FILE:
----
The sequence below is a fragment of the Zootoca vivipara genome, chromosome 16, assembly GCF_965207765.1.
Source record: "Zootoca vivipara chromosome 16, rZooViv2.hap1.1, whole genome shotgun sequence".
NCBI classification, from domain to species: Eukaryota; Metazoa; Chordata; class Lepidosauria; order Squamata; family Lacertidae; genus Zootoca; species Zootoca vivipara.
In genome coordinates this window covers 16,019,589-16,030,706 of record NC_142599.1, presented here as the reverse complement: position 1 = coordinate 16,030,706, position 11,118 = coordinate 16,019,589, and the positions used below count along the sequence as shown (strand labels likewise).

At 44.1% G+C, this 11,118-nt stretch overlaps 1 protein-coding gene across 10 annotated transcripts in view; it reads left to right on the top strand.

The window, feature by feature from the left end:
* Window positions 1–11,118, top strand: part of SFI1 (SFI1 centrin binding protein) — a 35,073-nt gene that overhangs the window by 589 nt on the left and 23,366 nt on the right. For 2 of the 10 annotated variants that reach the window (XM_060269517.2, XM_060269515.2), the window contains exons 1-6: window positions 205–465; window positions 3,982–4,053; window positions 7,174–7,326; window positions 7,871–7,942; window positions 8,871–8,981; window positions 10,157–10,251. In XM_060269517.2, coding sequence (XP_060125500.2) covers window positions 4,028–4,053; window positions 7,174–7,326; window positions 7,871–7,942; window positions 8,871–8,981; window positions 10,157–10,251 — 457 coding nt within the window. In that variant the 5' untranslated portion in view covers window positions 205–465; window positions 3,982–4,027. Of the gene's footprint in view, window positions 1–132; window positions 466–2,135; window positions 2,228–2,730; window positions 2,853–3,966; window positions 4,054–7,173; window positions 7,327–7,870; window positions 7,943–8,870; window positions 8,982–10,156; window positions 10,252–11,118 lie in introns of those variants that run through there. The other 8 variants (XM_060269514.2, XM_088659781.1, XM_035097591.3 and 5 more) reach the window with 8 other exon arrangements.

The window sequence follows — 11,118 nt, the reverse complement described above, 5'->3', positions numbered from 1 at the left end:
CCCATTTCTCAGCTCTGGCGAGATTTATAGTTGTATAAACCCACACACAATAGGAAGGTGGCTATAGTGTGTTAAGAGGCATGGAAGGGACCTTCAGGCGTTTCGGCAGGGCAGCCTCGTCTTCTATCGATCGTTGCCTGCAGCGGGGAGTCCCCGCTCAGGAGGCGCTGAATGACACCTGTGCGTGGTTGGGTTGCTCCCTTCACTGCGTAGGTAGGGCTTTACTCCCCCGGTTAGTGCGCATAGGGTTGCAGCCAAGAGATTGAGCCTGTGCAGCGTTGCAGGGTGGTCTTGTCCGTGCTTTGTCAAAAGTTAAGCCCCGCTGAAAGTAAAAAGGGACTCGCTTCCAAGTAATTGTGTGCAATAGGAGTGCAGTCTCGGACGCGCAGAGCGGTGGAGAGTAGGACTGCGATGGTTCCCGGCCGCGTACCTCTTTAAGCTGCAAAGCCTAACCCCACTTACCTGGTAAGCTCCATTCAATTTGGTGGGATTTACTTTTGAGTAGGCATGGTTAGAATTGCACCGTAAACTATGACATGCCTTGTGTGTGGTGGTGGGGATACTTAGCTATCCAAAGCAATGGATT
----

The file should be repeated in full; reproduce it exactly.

The sequence below is a fragment of the Zootoca vivipara genome, chromosome 16, assembly GCF_965207765.1.
Source record: "Zootoca vivipara chromosome 16, rZooViv2.hap1.1, whole genome shotgun sequence".
NCBI classification, from domain to species: Eukaryota; Metazoa; Chordata; class Lepidosauria; order Squamata; family Lacertidae; genus Zootoca; species Zootoca vivipara.
In genome coordinates this window covers 16,019,589-16,030,706 of record NC_142599.1, presented here as the reverse complement: position 1 = coordinate 16,030,706, position 11,118 = coordinate 16,019,589, and the positions used below count along the sequence as shown (strand labels likewise).

At 44.1% G+C, this 11,118-nt stretch overlaps 1 protein-coding gene across 10 annotated transcripts in view; it reads left to right on the top strand.

The window, feature by feature from the left end:
* Window positions 1–11,118, top strand: part of SFI1 (SFI1 centrin binding protein) — a 35,073-nt gene that overhangs the window by 589 nt on the left and 23,366 nt on the right. For 2 of the 10 annotated variants that reach the window (XM_060269517.2, XM_060269515.2), the window contains exons 1-6: window positions 205–465; window positions 3,982–4,053; window positions 7,174–7,326; window positions 7,871–7,942; window positions 8,871–8,981; window positions 10,157–10,251. In XM_060269517.2, coding sequence (XP_060125500.2) covers window positions 4,028–4,053; window positions 7,174–7,326; window positions 7,871–7,942; window positions 8,871–8,981; window positions 10,157–10,251 — 457 coding nt within the window. In that variant the 5' untranslated portion in view covers window positions 205–465; window positions 3,982–4,027. Of the gene's footprint in view, window positions 1–132; window positions 466–2,135; window positions 2,228–2,730; window positions 2,853–3,966; window positions 4,054–7,173; window positions 7,327–7,870; window positions 7,943–8,870; window positions 8,982–10,156; window positions 10,252–11,118 lie in introns of those variants that run through there. The other 8 variants (XM_060269514.2, XM_088659781.1, XM_035097591.3 and 5 more) reach the window with 8 other exon arrangements.

The window sequence follows — 11,118 nt, the reverse complement described above, 5'->3', positions numbered from 1 at the left end:
CCCATTTCTCAGCTCTGGCGAGATTTATAGTTGTATAAACCCACACACAATAGGAAGGTGGCTATAGTGTGTTAAGAGGCATGGAAGGGACCTTCAGGCGTTTCGGCAGGGCAGCCTCGTCTTCTATCGATCGTTGCCTGCAGCGGGGAGTCCCCGCTCAGGAGGCGCTGAATGACACCTGTGCGTGGTTGGGTTGCTCCCTTCACTGCGTAGGTAGGGCTTTACTCCCCCGGTTAGTGCGCATAGGGTTGCAGCCAAGAGATTGAGCCTGTGCAGCGTTGCAGGGTGGTCTTGTCCGTGCTTTGTCAAAAGTTAAGCCCCGCTGAAAGTAAAAAGGGACTCGCTTCCAAGTAATTGTGTGCAATAGGAGTGCAGTCTCGGACGCGCAGAGCGGTGGAGAGTAGGACTGCGATGGTTCCCGGCCGCGTACCTCTTTAAGCTGCAAAGCCTAACCCCACTTACCTGGTAAGCTCCATTCAATTTGGTGGGATTTACTTTTGAGTAGGCATGGTTAGAATTGCACCGTAAACTATGACATGCCTTGTGTGTGGTGGTGGGGATACTTAGCTATCCAAAGCAATGGATT